Mercedes-AMG has ruled out upgrading its current GT3 car for the DTM but the brand’s head of customer racing says it is registering interest from GT3 teams about the global formula’s potential usage in the German national series.
Stefan Wendl explained that AMG has received inquiries from some of its top GT3 customers about using the Mercedes-AMG GT3 Evo in the DTM, and that the manufacturer would consider these opinions if it can use the standard car.
However, he said there was no plan to modify the Evo for a new set of regulations.
Mercedes was a manufacturer in the DTM from the start of the championship’s new era in 2000 until the end of 2018 when it pulled out to focus on its Formula E program.
This left Audi, BMW and – for the 2019 season – R-Motorsport Aston Martin as the only participating brands, while the loss of Audi at the end of the current season has forced the series to scramble for options to ensure its survival and long-term future.
Upgraded GT3 cars have become the most likely replacement for Class One but questions remain over which manufacturers want to get involved, and how they would do so.
“I can state so far that for sure we will not upgrade our car in any further developing direction, to make a special GT3,” Wendl told Sportscar365.
“This will not happen with AMG. In case there are some new race series available, then we will discuss it with our customers [to see if they are] interested or not.
“And also, hopefully, then if ITR contact us, then we can discuss what is necessary and if our car can compete.
“If this is possible then we can service the cars with our spare parts truck and support engineers in place to give the best possible support to our customers who are interested to drive there.
“This is everything which I can state, but at the end there is nothing known. Everybody is discussing it in the press, but nobody gets any information about anything: the sporting regulations, the race format, how the car should look like or what is the goal for anything.
“That’s why I cannot say anything, but we will not change the cars.”
Wendl suggested that it would not be worth AMG launching a new test program to develop modifications for its GT3 Evo, which was only introduced globally this year.
He said that adaptations to the clutch for the DTM’s standing starts and adjustments in other areas would ramp-up costs.
“We would probably need a carbon clutch which is four or five times more expensive, and you would need to service this after each start, or at least after each weekend to shim it, so you don’t burn it down,” explained Wendl.
“All these things need to be tested and developed and this is only one part. We are not willing to spend these efforts for a single race series.”
Wendl added that he’s unsure of how a GT3-based DTM would fit into Mercedes-AMG’s current customer racing framework, in terms of how much factory support it would give.
“I don’t know where it should come from,” he said.
“We do customer racing and we have our concept of what kind of events we like to support. The IGTC, the Nürburgring 24 and Macau [FIA GT World Cup] are our head races.
“Depending on how the calendar looks next year we might have to adapt and change it, but this is our plan to continue.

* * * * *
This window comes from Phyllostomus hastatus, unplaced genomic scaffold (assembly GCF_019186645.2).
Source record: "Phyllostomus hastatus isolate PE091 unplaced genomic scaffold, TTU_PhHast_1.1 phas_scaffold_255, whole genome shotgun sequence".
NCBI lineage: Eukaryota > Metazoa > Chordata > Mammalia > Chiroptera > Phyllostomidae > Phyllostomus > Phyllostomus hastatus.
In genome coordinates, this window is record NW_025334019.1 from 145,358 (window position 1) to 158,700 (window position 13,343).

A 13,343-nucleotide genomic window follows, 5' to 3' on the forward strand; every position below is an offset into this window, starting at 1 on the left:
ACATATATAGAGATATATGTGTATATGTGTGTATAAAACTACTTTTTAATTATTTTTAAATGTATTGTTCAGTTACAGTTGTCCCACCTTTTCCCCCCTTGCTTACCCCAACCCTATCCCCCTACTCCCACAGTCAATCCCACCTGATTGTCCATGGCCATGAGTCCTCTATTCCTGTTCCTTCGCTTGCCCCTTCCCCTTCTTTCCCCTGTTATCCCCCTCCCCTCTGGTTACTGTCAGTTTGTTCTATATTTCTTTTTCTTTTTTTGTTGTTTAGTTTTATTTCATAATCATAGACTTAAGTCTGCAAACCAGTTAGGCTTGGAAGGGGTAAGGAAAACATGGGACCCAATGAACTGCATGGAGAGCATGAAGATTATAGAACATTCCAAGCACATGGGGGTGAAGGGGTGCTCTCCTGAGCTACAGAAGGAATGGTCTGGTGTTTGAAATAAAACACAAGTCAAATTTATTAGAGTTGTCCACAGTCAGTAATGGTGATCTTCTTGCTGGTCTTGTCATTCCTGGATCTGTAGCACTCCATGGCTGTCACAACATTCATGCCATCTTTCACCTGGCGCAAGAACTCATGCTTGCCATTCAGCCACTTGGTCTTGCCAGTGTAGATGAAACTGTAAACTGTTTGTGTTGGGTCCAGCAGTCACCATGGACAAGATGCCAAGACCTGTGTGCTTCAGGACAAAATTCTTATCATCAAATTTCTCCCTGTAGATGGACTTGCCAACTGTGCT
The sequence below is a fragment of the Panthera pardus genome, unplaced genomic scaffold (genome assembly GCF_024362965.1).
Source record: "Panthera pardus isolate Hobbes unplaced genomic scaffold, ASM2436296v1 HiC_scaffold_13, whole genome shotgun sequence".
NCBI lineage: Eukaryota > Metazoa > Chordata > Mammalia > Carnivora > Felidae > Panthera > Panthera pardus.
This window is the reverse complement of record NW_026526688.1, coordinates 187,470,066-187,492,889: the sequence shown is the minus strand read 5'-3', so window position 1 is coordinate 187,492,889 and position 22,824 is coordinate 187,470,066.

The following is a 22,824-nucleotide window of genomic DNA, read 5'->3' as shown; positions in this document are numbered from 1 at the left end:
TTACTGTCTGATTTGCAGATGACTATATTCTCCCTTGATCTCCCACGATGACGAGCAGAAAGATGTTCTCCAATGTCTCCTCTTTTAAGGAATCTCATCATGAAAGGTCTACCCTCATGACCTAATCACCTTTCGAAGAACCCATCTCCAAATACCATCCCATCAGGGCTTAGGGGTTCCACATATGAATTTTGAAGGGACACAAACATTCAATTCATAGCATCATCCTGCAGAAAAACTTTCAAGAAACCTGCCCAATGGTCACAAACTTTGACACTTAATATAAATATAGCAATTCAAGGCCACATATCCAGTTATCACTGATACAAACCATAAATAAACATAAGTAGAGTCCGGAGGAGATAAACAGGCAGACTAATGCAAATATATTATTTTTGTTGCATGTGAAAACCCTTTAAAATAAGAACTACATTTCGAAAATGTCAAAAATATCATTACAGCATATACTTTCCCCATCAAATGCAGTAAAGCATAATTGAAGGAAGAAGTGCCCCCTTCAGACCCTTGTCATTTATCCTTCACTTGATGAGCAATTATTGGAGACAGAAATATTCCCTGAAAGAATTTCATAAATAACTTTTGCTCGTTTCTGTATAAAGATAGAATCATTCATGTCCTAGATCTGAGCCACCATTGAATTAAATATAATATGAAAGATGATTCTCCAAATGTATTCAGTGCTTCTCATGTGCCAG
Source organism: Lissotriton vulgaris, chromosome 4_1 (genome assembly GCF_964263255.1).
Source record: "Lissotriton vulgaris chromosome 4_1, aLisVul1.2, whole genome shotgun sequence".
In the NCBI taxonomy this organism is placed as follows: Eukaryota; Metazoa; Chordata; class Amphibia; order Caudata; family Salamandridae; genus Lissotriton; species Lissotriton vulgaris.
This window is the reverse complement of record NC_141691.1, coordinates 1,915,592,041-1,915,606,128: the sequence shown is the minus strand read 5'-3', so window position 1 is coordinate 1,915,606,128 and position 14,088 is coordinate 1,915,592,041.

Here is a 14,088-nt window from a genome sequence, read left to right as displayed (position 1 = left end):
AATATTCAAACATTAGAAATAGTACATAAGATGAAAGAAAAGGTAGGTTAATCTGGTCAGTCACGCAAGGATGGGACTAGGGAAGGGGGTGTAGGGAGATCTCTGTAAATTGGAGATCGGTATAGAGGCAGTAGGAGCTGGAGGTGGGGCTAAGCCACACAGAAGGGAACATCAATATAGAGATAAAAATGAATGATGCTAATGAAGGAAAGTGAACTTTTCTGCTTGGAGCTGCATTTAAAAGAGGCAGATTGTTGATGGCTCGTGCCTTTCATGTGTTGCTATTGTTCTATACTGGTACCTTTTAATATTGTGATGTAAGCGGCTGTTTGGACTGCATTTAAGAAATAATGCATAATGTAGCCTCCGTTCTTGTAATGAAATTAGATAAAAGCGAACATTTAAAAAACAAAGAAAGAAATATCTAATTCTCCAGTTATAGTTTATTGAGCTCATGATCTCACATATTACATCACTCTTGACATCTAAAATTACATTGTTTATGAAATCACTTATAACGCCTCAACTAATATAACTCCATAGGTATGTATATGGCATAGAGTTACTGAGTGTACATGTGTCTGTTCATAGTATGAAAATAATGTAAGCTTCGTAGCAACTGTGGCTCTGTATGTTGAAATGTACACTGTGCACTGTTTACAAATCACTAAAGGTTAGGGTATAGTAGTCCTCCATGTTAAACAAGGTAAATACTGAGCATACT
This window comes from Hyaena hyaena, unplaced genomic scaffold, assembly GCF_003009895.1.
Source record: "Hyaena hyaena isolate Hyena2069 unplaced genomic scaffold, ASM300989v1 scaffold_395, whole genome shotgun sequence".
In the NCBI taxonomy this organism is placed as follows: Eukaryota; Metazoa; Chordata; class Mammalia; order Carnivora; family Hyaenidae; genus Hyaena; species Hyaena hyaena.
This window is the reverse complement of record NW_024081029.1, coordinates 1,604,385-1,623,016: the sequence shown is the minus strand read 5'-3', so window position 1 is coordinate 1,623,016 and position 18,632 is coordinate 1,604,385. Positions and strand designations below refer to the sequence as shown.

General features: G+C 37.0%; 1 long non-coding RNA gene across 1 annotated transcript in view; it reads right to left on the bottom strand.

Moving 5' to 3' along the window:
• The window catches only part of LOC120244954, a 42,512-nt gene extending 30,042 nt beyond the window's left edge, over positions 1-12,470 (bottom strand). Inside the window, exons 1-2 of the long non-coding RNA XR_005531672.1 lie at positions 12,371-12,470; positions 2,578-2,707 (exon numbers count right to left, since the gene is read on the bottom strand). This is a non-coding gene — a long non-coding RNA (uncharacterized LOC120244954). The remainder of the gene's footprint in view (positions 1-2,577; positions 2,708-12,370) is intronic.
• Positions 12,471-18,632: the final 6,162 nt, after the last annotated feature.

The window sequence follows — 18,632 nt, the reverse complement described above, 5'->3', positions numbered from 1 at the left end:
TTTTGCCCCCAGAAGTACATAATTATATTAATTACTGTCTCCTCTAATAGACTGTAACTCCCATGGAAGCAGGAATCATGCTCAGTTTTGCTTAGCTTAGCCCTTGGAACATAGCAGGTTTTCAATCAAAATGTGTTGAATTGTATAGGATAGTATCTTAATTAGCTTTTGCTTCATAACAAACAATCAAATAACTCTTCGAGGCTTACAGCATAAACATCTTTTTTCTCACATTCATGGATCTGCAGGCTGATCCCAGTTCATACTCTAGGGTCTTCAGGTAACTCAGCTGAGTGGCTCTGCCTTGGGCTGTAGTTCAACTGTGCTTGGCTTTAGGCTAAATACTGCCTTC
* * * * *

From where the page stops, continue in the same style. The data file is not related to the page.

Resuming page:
“We want to have competition between our customers in national race series, leading to maybe a ‘Performance’ car effort in one of the available highlight races.”
Audi’s Reinke: “We have to Find Differentiation”
Audi Sport’s head of customer racing, Chris Reinke, said that while the manufacturer has “a strong GT3 car available” for DTM, this option can’t overlap with other GT3 series.
Reinke stressed that Audi “wouldn’t want to harm a good business just for a different one” if it jumped into a GT3-based DTM alongside the popular ADAC GT Masters series, where the Audi R8 LMS GT3 Evo is the most common car on the grid.
Despite its confirmed withdrawal from the DTM at the end of the current season, Audi currently remains invested in the championship as a part-owner of ITR.
“We have given the commitment to ITR that we would try to find a formula the series can run on,” Reinke told Sportscar365.
“DTM is a label in central Europe and Germany of high value so we’re trying to keep that flag flying.
“At the same time, we have a very strong championship with ADAC GT Masters. We have to find differentiation to allow them to run in parallel.
“I think it’s early to have a topic about that. I think priority has, from a customer racing point of view, [to be] to support our partner ADAC and the GT Masters.
“If we find a smart way to continue with ITR on the DTM platform with GT3 cars, we are ready to add that as a strategic addition to our portfolio at Audi Sport customer racing.”
While the focus lies on the major German manufacturers, Audi’s fellow Volkswagen group brand Lamborghini has also responded to recent developments with its head of motorsport Giorgio Sanna saying it will keep a close eye on what’s going on in DTM.
The introduction of GT3-based cars in DTM could pave the way for a greater breadth of participants, considering the GT3 formula’s varied list of carmakers.
“Germany is a very important market for us,” Sanna told Sportscar365.
“We are absolutely happy about ADAC GT Masters, which has a very high level of drivers and teams. And clearly the ITR is a very strong and professional model.
“They have this idea, but we will for sure evaluate the possible technical regulations.
“At the moment I see it very difficult to put in place any kind of factory program, but never say never. Maybe some of our customer teams could be interested in participating and investing money for business reasons.”
John Dagys contributed to this report